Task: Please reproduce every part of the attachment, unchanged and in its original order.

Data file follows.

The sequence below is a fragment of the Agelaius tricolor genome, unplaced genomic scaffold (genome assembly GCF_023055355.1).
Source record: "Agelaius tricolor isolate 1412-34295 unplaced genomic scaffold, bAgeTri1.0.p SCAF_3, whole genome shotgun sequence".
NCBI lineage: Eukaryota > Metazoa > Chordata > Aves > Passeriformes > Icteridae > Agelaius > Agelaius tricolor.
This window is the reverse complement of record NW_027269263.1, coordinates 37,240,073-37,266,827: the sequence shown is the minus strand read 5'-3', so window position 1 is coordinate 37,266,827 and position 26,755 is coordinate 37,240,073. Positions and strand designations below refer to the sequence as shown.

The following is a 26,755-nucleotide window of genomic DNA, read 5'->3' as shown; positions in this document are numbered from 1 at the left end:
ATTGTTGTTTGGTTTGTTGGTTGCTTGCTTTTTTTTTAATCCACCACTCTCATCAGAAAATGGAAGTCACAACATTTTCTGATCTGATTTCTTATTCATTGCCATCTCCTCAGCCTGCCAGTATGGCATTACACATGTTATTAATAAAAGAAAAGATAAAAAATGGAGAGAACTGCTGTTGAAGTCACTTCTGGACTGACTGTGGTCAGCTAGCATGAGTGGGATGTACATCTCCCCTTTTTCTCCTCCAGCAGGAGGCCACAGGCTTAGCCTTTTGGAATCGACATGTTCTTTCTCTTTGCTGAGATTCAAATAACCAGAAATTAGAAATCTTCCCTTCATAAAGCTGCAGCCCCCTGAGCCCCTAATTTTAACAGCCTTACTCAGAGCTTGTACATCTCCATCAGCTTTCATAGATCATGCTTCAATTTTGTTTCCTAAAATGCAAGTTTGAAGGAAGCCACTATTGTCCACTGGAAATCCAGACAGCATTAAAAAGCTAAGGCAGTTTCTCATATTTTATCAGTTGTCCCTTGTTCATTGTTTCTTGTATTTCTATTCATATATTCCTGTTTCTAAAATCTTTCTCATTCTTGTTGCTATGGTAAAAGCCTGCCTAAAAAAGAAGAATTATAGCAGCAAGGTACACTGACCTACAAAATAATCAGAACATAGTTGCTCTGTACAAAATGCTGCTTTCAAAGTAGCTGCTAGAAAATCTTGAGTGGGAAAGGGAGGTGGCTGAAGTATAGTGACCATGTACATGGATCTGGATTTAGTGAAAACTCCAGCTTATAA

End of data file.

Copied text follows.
The sequence below is a fragment of the Agelaius tricolor genome, unplaced genomic scaffold (genome assembly GCF_023055355.1).
Source record: "Agelaius tricolor isolate 1412-34295 unplaced genomic scaffold, bAgeTri1.0.p SCAF_3, whole genome shotgun sequence".
NCBI lineage: Eukaryota > Metazoa > Chordata > Aves > Passeriformes > Icteridae > Agelaius > Agelaius tricolor.
This window is the reverse complement of record NW_027269263.1, coordinates 37,240,073-37,266,827: the sequence shown is the minus strand read 5'-3', so window position 1 is coordinate 37,266,827 and position 26,755 is coordinate 37,240,073. Positions and strand designations below refer to the sequence as shown.

The following is a 26,755-nucleotide window of genomic DNA, read 5'->3' as shown; positions in this document are numbered from 1 at the left end:
ATTGTTGTTTGGTTTGTTGGTTGCTTGCTTTTTTTTTAATCCACCACTCTCATCAGAAAATGGAAGTCACAACATTTTCTGATCTGATTTCTTATTCATTGCCATCTCCTCAGCCTGCCAGTATGGCATTACACATGTTATTAATAAAAGAAAAGATAAAAAATGGAGAGAACTGCTGTTGAAGTCACTTCTGGACTGACTGTGGTCAGCTAGCATGAGTGGGATGTACATCTCCCCTTTTTCTCCTCCAGCAGGAGGCCACAGGCTTAGCCTTTTGGAATCGACATGTTCTTTCTCTTTGCTGAGATTCAAATAACCAGAAATTAGAAATCTTCCCTTCATAAAGCTGCAGCCCCCTGAGCCCCTAATTTTAACAGCCTTACTCAGAGCTTGTACATCTCCATCAGCTTTCATAGATCATGCTTCAATTTTGTTTCCTAAAATGCAAGTTTGAAGGAAGCCACTATTGTCCACTGGAAATCCAGACAGCATTAAAAAGCTAAGGCAGTTTCTCATATTTTATCAGTTGTCCCTTGTTCATTGTTTCTTGTATTTCTATTCATATATTCCTGTTTCTAAAATCTTTCTCATTCTTGTTGCTATGGTAAAAGCCTGCCTAAAAAAGAAGAATTATAGCAGCAAGGTACACTGACCTACAAAATAATCAGAACATAGTTGCTCTGTACAAAATGCTGCTTTCAAAGTAGCTGCTAGAAAATCTTGAGTGGGAAAGGGAGGTGGCTGAAGTATAGTGACCATGTACATGGATCTGGATTTAGTGAAAACTCCAGCTTATAA